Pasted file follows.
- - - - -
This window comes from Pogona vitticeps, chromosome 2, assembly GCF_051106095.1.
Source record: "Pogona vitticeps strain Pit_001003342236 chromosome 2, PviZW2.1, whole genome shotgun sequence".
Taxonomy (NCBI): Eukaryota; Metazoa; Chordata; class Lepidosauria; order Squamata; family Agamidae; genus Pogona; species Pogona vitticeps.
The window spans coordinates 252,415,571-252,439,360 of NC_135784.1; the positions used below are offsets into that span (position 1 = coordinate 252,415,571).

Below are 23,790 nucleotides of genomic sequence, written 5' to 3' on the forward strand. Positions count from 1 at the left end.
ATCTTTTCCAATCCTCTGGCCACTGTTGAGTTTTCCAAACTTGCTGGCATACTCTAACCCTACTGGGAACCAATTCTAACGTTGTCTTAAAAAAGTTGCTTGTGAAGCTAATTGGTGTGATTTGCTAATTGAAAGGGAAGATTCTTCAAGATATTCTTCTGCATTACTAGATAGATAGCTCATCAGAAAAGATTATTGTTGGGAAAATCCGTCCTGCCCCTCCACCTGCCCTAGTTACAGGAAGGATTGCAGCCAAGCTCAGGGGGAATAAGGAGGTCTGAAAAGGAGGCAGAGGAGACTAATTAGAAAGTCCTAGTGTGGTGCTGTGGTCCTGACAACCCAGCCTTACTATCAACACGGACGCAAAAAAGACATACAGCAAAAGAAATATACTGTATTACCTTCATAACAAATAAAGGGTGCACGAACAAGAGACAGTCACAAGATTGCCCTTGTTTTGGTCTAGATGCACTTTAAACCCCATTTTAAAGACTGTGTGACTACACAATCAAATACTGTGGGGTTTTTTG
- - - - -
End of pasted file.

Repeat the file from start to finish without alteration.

This window comes from Pogona vitticeps, chromosome 2, assembly GCF_051106095.1.
Source record: "Pogona vitticeps strain Pit_001003342236 chromosome 2, PviZW2.1, whole genome shotgun sequence".
Taxonomy (NCBI): Eukaryota; Metazoa; Chordata; class Lepidosauria; order Squamata; family Agamidae; genus Pogona; species Pogona vitticeps.
The window spans coordinates 252,415,571-252,439,360 of NC_135784.1; the positions used below are offsets into that span (position 1 = coordinate 252,415,571).

Below are 23,790 nucleotides of genomic sequence, written 5' to 3' on the forward strand. Positions count from 1 at the left end.
ATCTTTTCCAATCCTCTGGCCACTGTTGAGTTTTCCAAACTTGCTGGCATACTCTAACCCTACTGGGAACCAATTCTAACGTTGTCTTAAAAAAGTTGCTTGTGAAGCTAATTGGTGTGATTTGCTAATTGAAAGGGAAGATTCTTCAAGATATTCTTCTGCATTACTAGATAGATAGCTCATCAGAAAAGATTATTGTTGGGAAAATCCGTCCTGCCCCTCCACCTGCCCTAGTTACAGGAAGGATTGCAGCCAAGCTCAGGGGGAATAAGGAGGTCTGAAAAGGAGGCAGAGGAGACTAATTAGAAAGTCCTAGTGTGGTGCTGTGGTCCTGACAACCCAGCCTTACTATCAACACGGACGCAAAAAAGACATACAGCAAAAGAAATATACTGTATTACCTTCATAACAAATAAAGGGTGCACGAACAAGAGACAGTCACAAGATTGCCCTTGTTTTGGTCTAGATGCACTTTAAACCCCATTTTAAAGACTGTGTGACTACACAATCAAATACTGTGGGGTTTTTTG